Will Reeve, son of Christopher Reeve, on overcoming the lowest point of his life

Actor Christopher Reeve, known for his role as Superman, died in 2004 nine years after he was paralyzed in a horseback riding accident. Dana Reeve died from lung cancer just a year-and-a-half later. 

Will Reeve, now 26, discusses overcoming such tremendous grief at a young age, pursuing a career in sports journalism and continuing his parents' work to cure paralysis. In a note to his 13-year-old self, he says there's nowhere to go but up after his lowest point. 

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Will Reeve CBS News

Dear Will,

I've got good news and bad news. I'll start with the bad, because you always need to know exactly what's going on, no matter what. That won't change, by the way. The bad news is: You're at the lowest point of your life. You're in a hospital room in New York City, and you've just said your final goodbye to Mom.

You're 13. She's 44. Lung cancer. Never smoked. Gone, just like Dad, who died a year-and-a-half ago, which at the time was the lowest you had been. Now you're at a new bottom and you're terrified and confused and just so sad.

But! Here's the good news: this is the low point. There's nowhere to go but up, and that's exactly where you're headed.

You will always remember the good stuff. Dad in the driveway teaching you how to ride a bike just by telling you what to do, you trusting him so fully that you just do it. Mom's singing voice filling the air with sweetness at home and in the car to school.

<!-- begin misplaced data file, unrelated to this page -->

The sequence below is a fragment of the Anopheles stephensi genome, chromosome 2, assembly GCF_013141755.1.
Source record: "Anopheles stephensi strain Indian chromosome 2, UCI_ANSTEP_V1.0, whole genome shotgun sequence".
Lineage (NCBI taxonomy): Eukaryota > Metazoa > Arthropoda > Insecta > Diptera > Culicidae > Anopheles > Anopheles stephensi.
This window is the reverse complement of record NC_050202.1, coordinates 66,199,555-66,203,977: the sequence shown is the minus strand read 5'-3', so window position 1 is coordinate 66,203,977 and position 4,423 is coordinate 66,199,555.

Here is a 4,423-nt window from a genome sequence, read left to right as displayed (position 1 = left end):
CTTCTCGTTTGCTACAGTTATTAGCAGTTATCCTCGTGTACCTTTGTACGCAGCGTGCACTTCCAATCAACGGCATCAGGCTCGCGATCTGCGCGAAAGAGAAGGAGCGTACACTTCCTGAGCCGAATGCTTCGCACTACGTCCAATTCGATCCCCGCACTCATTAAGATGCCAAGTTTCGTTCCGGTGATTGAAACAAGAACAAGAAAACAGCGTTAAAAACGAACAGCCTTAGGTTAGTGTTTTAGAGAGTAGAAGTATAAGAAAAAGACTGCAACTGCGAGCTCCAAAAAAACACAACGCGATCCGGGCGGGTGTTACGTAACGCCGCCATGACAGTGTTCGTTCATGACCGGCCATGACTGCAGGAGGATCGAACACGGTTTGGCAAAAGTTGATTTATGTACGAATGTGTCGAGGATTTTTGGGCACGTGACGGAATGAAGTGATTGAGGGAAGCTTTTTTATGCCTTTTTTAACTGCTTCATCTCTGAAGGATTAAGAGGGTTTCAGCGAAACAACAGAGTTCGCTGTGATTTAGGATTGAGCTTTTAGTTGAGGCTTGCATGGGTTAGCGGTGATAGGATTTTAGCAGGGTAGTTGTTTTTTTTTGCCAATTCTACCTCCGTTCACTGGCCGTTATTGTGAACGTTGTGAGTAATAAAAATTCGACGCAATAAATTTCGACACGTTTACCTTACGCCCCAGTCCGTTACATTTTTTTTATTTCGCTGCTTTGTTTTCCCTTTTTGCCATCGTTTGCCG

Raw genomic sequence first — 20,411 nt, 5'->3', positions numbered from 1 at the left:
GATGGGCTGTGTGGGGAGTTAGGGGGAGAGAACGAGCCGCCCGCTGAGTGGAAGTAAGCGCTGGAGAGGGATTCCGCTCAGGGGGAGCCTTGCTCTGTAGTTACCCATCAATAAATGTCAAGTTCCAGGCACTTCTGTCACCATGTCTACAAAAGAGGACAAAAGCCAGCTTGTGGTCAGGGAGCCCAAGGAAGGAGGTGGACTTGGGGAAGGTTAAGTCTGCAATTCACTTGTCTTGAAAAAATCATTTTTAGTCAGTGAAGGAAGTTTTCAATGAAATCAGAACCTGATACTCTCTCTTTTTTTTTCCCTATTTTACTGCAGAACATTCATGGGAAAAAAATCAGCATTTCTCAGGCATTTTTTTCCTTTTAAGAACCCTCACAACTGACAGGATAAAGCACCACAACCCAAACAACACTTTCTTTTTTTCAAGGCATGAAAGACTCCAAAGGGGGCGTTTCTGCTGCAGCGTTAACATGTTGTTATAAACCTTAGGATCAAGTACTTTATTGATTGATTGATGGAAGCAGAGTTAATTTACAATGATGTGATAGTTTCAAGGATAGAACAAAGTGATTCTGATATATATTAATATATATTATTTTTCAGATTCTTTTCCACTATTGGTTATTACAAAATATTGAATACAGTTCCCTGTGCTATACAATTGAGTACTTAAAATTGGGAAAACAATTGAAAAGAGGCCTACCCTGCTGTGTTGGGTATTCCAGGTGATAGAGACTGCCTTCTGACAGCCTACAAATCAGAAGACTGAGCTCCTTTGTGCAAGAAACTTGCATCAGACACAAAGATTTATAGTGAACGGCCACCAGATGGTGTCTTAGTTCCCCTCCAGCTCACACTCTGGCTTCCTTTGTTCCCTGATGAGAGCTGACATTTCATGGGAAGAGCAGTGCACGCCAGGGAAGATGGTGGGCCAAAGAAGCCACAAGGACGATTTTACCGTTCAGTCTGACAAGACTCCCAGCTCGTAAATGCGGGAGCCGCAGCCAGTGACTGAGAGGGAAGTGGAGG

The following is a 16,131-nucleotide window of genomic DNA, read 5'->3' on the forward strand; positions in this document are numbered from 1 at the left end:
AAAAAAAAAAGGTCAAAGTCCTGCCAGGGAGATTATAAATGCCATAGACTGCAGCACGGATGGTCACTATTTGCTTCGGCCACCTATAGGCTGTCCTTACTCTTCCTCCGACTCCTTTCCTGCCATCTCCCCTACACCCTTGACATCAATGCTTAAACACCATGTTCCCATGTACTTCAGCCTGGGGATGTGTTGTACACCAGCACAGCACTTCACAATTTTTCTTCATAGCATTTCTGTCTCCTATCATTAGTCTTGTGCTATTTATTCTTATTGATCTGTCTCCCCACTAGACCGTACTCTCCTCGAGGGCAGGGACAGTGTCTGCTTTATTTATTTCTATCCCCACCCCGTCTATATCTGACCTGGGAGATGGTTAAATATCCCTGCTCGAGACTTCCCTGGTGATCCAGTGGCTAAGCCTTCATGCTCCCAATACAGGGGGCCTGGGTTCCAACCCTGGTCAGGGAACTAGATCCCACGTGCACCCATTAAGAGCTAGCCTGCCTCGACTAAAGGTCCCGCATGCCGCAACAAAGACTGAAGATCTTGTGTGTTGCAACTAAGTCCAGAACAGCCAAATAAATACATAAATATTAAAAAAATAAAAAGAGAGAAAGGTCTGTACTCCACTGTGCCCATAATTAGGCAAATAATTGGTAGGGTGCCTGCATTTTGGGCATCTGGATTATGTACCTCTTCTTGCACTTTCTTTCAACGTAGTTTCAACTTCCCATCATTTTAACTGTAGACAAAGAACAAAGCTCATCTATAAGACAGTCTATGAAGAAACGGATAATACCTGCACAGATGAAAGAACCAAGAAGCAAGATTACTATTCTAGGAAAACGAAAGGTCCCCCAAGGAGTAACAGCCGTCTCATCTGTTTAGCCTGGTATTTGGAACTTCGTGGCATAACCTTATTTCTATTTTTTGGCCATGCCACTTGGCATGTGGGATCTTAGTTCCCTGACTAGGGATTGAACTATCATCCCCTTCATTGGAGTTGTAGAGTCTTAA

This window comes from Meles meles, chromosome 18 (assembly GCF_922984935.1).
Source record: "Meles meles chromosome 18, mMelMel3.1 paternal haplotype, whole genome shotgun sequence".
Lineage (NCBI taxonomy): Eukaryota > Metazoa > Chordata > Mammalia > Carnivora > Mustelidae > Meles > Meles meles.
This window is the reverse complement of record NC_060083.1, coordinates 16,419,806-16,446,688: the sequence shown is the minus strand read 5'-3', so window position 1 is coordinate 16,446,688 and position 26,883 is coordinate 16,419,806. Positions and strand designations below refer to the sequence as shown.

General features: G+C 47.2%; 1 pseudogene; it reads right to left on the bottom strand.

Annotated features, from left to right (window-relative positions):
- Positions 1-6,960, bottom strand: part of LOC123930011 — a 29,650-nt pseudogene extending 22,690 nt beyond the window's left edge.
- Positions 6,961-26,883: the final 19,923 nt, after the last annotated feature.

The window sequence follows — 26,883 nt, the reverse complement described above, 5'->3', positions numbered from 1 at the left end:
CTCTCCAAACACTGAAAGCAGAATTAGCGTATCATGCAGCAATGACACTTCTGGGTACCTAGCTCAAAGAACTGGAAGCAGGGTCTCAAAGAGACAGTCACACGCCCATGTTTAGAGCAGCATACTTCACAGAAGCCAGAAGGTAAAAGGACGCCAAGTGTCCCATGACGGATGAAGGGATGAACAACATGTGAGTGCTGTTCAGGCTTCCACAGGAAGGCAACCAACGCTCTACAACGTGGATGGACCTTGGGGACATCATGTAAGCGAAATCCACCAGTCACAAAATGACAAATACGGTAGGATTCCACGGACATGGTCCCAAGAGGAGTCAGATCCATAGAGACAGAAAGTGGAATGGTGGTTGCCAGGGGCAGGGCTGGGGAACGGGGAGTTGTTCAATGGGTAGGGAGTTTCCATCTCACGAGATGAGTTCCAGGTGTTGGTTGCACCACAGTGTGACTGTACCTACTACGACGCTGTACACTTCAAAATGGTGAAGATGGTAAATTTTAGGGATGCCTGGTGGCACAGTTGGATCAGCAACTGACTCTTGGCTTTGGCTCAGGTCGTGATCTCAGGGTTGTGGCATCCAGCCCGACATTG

How lucky are you that in her final moments, when she finally had to accept that she was dying, Mom knew where to put you? She signed you over to the Pucci's, your next-door neighbors, your second family and now your adoptive family. You'll move in with them and love them as fiercely and fully as they love you.

There will be times when you will feel lost. You will feel insecure, less about the braces and bad haircut you have now and more about the choices you make, the direction of your career, missteps in relationships and social settings, but don't worry.

You'll keep playing sports and singing in musicals and you'll get good grades and make great friends and you'll feel encouraged, supported and loved.

You love to write and it will be essential at your dream job, reporting and anchoring at ESPN, where you promised mom and dad you would work one day. When you get that call, you'll want to call them and tell them the great news and of course, you can't, but you know that they already know.

To millions of people, they embody love and loyalty, commitment and courage, perseverance and hope. You'll make them proud by honoring your family name, not by using it for special treatment but by living a life worthy of its legacy.

Some days, like when you join the board of the Christopher and Dana Reeve Foundation, you'll feel like you're doing a great job. Other times, like when your work-play balance gets a little too skewed toward fun, or you're lazy or rude or selfish, you'll feel nothing but shame.

It sounds simple and clichéd, but just be you. Because you are what will make mom and dad most proud. Every moment you spent with them, they were preparing you for a life without them. You have their values and Mom's eyes and Dad's smile.

I want you to know that we do not have all of this figured out. But you know that in the years ahead, you will face no obstacle greater than the one you are starting to overcome right now, and no matter which way your journey leads, mom and dad will be there with you every step of the way. How lucky are you?

Sincerely,
Will

You can now purchase your own copy of our first "CBS This Morning" book, "Note to Self: Inspiring Words From Inspiring People." It features 26 notes from our Emmy-nominated series, where prominent figures write letters to their younger selves.